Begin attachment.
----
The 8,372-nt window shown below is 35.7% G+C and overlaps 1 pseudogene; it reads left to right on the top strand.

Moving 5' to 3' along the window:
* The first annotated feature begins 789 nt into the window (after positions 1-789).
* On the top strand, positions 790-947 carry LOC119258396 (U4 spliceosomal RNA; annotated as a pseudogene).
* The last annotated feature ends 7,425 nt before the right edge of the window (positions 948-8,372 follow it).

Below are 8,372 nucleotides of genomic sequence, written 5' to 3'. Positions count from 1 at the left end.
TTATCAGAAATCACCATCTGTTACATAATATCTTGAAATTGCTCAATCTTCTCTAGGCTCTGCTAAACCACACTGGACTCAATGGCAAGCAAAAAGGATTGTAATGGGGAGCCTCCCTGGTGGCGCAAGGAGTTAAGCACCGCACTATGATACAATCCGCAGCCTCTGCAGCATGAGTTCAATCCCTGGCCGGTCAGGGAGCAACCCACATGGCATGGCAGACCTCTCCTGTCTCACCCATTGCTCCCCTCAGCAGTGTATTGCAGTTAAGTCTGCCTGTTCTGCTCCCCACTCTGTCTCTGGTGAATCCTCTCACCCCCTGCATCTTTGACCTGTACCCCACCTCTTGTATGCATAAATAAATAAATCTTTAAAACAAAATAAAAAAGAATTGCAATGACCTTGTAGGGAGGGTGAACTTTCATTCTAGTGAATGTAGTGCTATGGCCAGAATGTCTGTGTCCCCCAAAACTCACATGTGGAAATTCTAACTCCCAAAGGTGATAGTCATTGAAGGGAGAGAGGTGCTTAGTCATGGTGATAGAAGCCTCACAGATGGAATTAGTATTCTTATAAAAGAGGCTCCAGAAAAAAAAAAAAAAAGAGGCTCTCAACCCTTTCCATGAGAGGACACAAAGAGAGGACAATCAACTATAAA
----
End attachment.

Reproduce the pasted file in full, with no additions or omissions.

The 8,372-nt window shown below is 35.7% G+C and overlaps 1 pseudogene; it reads left to right on the top strand.

Moving 5' to 3' along the window:
* The first annotated feature begins 789 nt into the window (after positions 1-789).
* On the top strand, positions 790-947 carry LOC119258396 (U4 spliceosomal RNA; annotated as a pseudogene).
* The last annotated feature ends 7,425 nt before the right edge of the window (positions 948-8,372 follow it).

Below are 8,372 nucleotides of genomic sequence, written 5' to 3'. Positions count from 1 at the left end.
TTATCAGAAATCACCATCTGTTACATAATATCTTGAAATTGCTCAATCTTCTCTAGGCTCTGCTAAACCACACTGGACTCAATGGCAAGCAAAAAGGATTGTAATGGGGAGCCTCCCTGGTGGCGCAAGGAGTTAAGCACCGCACTATGATACAATCCGCAGCCTCTGCAGCATGAGTTCAATCCCTGGCCGGTCAGGGAGCAACCCACATGGCATGGCAGACCTCTCCTGTCTCACCCATTGCTCCCCTCAGCAGTGTATTGCAGTTAAGTCTGCCTGTTCTGCTCCCCACTCTGTCTCTGGTGAATCCTCTCACCCCCTGCATCTTTGACCTGTACCCCACCTCTTGTATGCATAAATAAATAAATCTTTAAAACAAAATAAAAAAGAATTGCAATGACCTTGTAGGGAGGGTGAACTTTCATTCTAGTGAATGTAGTGCTATGGCCAGAATGTCTGTGTCCCCCAAAACTCACATGTGGAAATTCTAACTCCCAAAGGTGATAGTCATTGAAGGGAGAGAGGTGCTTAGTCATGGTGATAGAAGCCTCACAGATGGAATTAGTATTCTTATAAAAGAGGCTCCAGAAAAAAAAAAAAAAAGAGGCTCTCAACCCTTTCCATGAGAGGACACAAAGAGAGGACAATCAACTATAAA